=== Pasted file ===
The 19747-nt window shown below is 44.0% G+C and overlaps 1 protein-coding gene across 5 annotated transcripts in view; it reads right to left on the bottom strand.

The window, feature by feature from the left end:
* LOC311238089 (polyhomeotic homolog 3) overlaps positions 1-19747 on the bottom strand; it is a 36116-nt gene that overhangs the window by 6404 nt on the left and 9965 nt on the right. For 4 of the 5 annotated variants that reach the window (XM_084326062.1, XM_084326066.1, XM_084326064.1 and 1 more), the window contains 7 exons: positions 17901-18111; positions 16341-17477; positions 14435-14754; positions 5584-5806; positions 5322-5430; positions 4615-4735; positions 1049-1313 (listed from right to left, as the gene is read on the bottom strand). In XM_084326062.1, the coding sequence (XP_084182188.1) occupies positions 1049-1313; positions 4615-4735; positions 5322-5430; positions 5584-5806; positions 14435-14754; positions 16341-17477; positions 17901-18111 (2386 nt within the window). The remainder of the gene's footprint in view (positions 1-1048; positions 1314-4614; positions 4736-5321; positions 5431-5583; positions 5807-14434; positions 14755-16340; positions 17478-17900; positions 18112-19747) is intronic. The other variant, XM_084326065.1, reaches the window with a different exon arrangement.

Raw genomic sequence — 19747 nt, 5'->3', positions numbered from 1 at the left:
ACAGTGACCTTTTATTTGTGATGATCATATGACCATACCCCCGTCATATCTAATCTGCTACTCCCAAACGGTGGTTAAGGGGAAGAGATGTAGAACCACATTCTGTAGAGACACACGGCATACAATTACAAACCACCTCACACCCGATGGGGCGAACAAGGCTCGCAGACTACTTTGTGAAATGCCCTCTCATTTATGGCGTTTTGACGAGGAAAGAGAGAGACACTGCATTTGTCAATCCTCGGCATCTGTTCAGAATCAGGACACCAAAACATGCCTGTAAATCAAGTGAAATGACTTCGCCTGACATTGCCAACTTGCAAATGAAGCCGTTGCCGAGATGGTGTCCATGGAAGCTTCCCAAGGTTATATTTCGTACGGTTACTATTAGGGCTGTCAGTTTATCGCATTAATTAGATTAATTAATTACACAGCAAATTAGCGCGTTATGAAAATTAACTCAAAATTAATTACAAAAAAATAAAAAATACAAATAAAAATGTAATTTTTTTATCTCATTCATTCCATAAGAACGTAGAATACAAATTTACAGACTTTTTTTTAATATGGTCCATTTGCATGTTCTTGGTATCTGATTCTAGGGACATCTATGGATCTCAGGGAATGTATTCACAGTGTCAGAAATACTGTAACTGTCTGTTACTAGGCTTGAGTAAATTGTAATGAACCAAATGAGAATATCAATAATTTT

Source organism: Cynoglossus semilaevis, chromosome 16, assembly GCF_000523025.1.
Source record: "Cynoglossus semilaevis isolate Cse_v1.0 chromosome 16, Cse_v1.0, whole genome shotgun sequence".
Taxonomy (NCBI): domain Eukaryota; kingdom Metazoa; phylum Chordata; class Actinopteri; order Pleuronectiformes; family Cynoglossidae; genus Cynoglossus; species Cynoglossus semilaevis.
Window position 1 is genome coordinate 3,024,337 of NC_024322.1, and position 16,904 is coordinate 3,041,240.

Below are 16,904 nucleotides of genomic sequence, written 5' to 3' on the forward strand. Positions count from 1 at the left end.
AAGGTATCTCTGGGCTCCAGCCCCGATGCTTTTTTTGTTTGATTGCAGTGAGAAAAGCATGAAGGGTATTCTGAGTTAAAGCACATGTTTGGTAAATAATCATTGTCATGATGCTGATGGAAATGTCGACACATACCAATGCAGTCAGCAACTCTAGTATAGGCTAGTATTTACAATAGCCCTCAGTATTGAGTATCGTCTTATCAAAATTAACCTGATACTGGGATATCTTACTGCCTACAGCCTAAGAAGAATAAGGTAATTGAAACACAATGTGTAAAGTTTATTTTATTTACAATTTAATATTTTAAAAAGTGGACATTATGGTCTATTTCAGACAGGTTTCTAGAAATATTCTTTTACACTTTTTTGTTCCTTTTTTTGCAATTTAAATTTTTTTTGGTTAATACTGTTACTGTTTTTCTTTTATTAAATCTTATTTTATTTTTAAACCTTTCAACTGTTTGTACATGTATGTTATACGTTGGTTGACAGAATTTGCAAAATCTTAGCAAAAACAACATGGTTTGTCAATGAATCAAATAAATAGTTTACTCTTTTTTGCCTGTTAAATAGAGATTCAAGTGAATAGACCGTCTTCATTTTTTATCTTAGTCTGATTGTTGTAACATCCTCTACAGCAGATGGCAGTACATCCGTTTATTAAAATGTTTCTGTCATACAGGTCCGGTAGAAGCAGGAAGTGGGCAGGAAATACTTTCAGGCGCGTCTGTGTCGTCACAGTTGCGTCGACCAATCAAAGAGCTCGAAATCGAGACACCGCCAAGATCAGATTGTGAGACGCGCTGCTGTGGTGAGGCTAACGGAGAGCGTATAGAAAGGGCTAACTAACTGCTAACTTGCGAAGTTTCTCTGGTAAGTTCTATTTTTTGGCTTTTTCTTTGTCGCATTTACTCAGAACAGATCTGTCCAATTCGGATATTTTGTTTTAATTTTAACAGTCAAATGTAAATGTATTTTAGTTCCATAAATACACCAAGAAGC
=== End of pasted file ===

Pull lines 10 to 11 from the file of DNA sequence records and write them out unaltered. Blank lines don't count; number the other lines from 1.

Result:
Below are 16,904 nucleotides of genomic sequence, written 5' to 3' on the forward strand. Positions count from 1 at the left end.
AAGGTATCTCTGGGCTCCAGCCCCGATGCTTTTTTTGTTTGATTGCAGTGAGAAAAGCATGAAGGGTATTCTGAGTTAAAGCACATGTTTGGTAAATAATCATTGTCATGATGCTGATGGAAATGTCGACACATACCAATGCAGTCAGCAACTCTAGTATAGGCTAGTATTTACAATAGCCCTCAGTATTGAGTATCGTCTTATCAAAATTAACCTGATACTGGGATATCTTACTGCCTACAGCCTAAGAAGAATAAGGTAATTGAAACACAATGTGTAAAGTTTATTTTATTTACAATTTAATATTTTAAAAAGTGGACATTATGGTCTATTTCAGACAGGTTTCTAGAAATATTCTTTTACACTTTTTTGTTCCTTTTTTTGCAATTTAAATTTTTTTTGGTTAATACTGTTACTGTTTTTCTTTTATTAAATCTTATTTTATTTTTAAACCTTTCAACTGTTTGTACATGTATGTTATACGTTGGTTGACAGAATTTGCAAAATCTTAGCAAAAACAACATGGTTTGTCAATGAATCAAATAAATAGTTTACTCTTTTTTGCCTGTTAAATAGAGATTCAAGTGAATAGACCGTCTTCATTTTTTATCTTAGTCTGATTGTTGTAACATCCTCTACAGCAGATGGCAGTACATCCGTTTATTAAAATGTTTCTGTCATACAGGTCCGGTAGAAGCAGGAAGTGGGCAGGAAATACTTTCAGGCGCGTCTGTGTCGTCACAGTTGCGTCGACCAATCAAAGAGCTCGAAATCGAGACACCGCCAAGATCAGATTGTGAGACGCGCTGCTGTGGTGAGGCTAACGGAGAGCGTATAGAAAGGGCTAACTAACTGCTAACTTGCGAAGTTTCTCTGGTAAGTTCTATTTTTTGGCTTTTTCTTTGTCGCATTTACTCAGAACAGATCTGTCCAATTCGGATATTTTGTTTTAATTTTAACAGTCAAATGTAAATGTATTTTAGTTCCATAAATACACCAAGAAGC